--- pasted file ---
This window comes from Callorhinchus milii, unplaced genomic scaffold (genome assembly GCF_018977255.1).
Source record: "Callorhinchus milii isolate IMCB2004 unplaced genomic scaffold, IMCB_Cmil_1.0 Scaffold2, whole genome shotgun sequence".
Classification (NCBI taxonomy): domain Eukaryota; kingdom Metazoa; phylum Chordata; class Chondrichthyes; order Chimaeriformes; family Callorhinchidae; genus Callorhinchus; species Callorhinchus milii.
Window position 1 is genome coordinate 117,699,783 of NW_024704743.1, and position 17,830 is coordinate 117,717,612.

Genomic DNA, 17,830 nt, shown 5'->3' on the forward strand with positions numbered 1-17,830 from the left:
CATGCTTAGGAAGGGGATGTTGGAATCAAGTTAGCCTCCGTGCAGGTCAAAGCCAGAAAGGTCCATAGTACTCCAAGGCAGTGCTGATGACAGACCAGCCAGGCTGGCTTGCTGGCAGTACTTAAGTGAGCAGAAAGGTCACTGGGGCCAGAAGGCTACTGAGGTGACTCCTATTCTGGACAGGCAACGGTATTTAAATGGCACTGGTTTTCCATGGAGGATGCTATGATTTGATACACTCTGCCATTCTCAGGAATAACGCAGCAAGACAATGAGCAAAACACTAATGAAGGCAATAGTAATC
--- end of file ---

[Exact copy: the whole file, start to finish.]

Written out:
This window comes from Callorhinchus milii, unplaced genomic scaffold (genome assembly GCF_018977255.1).
Source record: "Callorhinchus milii isolate IMCB2004 unplaced genomic scaffold, IMCB_Cmil_1.0 Scaffold2, whole genome shotgun sequence".
Classification (NCBI taxonomy): domain Eukaryota; kingdom Metazoa; phylum Chordata; class Chondrichthyes; order Chimaeriformes; family Callorhinchidae; genus Callorhinchus; species Callorhinchus milii.
Window position 1 is genome coordinate 117,699,783 of NW_024704743.1, and position 17,830 is coordinate 117,717,612.

Genomic DNA, 17,830 nt, shown 5'->3' on the forward strand with positions numbered 1-17,830 from the left:
CATGCTTAGGAAGGGGATGTTGGAATCAAGTTAGCCTCCGTGCAGGTCAAAGCCAGAAAGGTCCATAGTACTCCAAGGCAGTGCTGATGACAGACCAGCCAGGCTGGCTTGCTGGCAGTACTTAAGTGAGCAGAAAGGTCACTGGGGCCAGAAGGCTACTGAGGTGACTCCTATTCTGGACAGGCAACGGTATTTAAATGGCACTGGTTTTCCATGGAGGATGCTATGATTTGATACACTCTGCCATTCTCAGGAATAACGCAGCAAGACAATGAGCAAAACACTAATGAAGGCAATAGTAATC